The Global Millionaire Roll Showing No Slowing

Sam Pizzigati

From a top financial analyst group, new evidence that the human race, as a whole, has never been richer. So why are governments forcing austerity on so many of the world’s peoples?

“2010 was a damn good year,” Monish Kumar, a senior partner at the Boston Consulting Group, told reporters earlier this week, “for global wealth.”

Kumar misspoke. Last year, he should have said, amounted to a mighty fine year for the global wealthy.

These wealthy — households worth over $1 million, not counting residences, luxury goods, or personally owned businesses — increased their share of global wealth in 2010 from 37 to 39 percent, or so the Boston Consulting Group calculates in its newly released 11th annual Global Wealth report.

Net-worth millionaires now make up 0.9 percent of the world’s households. They entered this year, all together, with $47.4 trillion in investible wealth. On average, these millionaire household had $3.8 million to invest in 2010.

Millionaire households actually make up significantly less than that 0.9 percent of the world. The Boston Consulting Group calculations only cover 62 nations. These nations do account for over 98 percent of global domestic product. But they don’t include many populous but desperately poor countries.

The Boston Consulting Group numbers do include this year, for the first time ever, a country-by-country breakdown of the super rich, those households that hold at least $100 million in “assets under management.” The United States boasts 2,692 of these households, far more than any other nation in the world.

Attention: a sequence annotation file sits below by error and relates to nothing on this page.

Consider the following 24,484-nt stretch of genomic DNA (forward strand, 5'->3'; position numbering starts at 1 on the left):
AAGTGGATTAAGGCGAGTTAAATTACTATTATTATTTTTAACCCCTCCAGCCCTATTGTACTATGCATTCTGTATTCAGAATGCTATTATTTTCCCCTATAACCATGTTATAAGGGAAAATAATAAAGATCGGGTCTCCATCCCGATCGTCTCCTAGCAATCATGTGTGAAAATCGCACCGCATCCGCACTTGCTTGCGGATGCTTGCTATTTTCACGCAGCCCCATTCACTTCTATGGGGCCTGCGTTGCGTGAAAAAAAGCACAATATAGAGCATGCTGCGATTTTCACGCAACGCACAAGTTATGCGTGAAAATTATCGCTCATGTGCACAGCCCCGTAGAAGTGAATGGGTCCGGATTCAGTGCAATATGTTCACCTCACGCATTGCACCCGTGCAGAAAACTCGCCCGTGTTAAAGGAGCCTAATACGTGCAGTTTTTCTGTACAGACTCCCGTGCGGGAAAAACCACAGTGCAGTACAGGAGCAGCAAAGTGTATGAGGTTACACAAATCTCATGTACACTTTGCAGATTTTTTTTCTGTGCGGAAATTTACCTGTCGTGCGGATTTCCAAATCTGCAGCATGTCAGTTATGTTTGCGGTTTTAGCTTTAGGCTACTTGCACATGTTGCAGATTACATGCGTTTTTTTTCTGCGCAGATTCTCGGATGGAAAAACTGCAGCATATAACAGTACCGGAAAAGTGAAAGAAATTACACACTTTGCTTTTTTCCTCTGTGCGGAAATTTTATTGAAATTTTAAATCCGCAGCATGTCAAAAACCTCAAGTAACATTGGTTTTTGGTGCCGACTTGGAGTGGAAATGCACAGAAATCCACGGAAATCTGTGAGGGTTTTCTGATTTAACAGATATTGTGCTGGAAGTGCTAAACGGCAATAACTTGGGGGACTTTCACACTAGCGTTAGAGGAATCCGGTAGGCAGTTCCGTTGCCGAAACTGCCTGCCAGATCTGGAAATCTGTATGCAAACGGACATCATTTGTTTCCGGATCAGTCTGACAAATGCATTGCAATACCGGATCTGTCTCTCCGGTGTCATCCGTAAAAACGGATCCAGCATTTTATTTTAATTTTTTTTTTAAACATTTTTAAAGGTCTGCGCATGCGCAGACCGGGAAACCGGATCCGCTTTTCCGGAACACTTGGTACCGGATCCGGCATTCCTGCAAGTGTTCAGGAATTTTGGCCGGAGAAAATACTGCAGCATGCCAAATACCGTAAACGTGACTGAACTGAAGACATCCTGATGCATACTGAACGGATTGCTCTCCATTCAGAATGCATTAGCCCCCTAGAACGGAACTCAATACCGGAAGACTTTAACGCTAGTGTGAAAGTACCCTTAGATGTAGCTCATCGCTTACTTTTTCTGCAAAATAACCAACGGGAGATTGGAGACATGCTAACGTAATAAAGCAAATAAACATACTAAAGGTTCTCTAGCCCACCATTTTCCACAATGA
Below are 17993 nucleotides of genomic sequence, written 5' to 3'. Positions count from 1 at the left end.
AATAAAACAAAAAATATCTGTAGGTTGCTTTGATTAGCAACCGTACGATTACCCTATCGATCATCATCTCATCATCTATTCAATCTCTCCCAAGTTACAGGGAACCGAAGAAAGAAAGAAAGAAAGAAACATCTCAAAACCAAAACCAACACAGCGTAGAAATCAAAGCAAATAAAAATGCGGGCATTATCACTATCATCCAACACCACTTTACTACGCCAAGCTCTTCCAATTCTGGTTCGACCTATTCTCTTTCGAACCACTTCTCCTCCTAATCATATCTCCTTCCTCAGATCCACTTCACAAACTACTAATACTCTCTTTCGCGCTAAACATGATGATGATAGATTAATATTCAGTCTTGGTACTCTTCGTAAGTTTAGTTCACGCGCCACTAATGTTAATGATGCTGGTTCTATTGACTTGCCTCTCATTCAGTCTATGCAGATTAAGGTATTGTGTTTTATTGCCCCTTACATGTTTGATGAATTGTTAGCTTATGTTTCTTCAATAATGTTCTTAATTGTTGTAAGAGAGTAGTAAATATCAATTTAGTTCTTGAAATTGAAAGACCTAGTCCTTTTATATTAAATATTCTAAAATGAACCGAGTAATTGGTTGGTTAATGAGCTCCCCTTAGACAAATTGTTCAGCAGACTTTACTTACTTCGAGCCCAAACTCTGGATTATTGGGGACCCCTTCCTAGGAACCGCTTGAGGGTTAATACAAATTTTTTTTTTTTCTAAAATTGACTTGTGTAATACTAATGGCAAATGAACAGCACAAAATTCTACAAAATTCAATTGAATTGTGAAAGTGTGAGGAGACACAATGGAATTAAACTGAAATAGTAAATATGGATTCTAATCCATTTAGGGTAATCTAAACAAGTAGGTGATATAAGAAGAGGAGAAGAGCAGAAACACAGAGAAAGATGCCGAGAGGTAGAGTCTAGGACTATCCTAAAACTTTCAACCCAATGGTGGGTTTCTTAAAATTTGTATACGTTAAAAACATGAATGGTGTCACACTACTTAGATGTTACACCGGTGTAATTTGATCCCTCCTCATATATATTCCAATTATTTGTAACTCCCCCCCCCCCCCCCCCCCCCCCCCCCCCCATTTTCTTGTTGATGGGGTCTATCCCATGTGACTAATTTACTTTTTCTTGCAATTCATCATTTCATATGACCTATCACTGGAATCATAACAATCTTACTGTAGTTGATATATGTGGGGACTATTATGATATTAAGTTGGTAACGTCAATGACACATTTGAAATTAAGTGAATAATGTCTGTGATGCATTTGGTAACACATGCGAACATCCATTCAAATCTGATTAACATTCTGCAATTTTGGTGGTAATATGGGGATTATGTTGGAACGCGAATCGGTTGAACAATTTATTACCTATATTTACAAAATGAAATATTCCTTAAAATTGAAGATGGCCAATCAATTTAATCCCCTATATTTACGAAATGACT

The United States also tops the world, once again this year, in total millionaire households, with 5.22 million, about 42 percent of the global count.

The most remarkable stat in the new Boston Consulting Group Global Wealth report? Maybe this: Total world wealth as the Boston Consulting Group defines it — that’s cash deposits, money market funds, stocks and bonds, among other onshore and offshore assets — has now jumped $10 trillion over the 2007 pre-Great Recession wealth level, the previous all-time record.

We have, in other words, never been as wealthy as a human race as we are now. Yet governments the world over are pleading poverty and imposing austerity on their people. No mystery in that paradox. Just beaucoup heaps of inequality.

Sam Pizzigati edits Too Much, the online weekly on excess and inequality published by the Washington, D.C.-based Institute for Policy Studies. Read the current issue or sign up at Inequality.Org to receive Too Much in your email inbox.

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